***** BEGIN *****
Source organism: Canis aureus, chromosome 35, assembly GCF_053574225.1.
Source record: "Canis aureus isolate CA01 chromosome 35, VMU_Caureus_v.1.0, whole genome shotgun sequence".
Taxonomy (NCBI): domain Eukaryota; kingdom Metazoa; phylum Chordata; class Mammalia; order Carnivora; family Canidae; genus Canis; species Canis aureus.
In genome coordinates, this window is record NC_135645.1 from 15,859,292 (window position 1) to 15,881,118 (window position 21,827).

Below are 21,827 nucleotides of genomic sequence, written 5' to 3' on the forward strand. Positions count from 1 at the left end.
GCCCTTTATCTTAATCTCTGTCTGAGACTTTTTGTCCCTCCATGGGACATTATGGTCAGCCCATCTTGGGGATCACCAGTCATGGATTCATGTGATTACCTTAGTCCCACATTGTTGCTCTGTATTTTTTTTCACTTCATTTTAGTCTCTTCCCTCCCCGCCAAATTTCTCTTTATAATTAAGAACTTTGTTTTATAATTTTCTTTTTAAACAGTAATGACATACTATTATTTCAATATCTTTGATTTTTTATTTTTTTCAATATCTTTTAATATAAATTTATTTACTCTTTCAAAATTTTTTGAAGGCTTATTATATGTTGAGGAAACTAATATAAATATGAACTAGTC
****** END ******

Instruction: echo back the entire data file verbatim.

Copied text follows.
Source organism: Canis aureus, chromosome 35, assembly GCF_053574225.1.
Source record: "Canis aureus isolate CA01 chromosome 35, VMU_Caureus_v.1.0, whole genome shotgun sequence".
Taxonomy (NCBI): domain Eukaryota; kingdom Metazoa; phylum Chordata; class Mammalia; order Carnivora; family Canidae; genus Canis; species Canis aureus.
In genome coordinates, this window is record NC_135645.1 from 15,859,292 (window position 1) to 15,881,118 (window position 21,827).

Below are 21,827 nucleotides of genomic sequence, written 5' to 3' on the forward strand. Positions count from 1 at the left end.
GCCCTTTATCTTAATCTCTGTCTGAGACTTTTTGTCCCTCCATGGGACATTATGGTCAGCCCATCTTGGGGATCACCAGTCATGGATTCATGTGATTACCTTAGTCCCACATTGTTGCTCTGTATTTTTTTTCACTTCATTTTAGTCTCTTCCCTCCCCGCCAAATTTCTCTTTATAATTAAGAACTTTGTTTTATAATTTTCTTTTTAAACAGTAATGACATACTATTATTTCAATATCTTTGATTTTTTATTTTTTTCAATATCTTTTAATATAAATTTATTTACTCTTTCAAAATTTTTTGAAGGCTTATTATATGTTGAGGAAACTAATATAAATATGAACTAGTC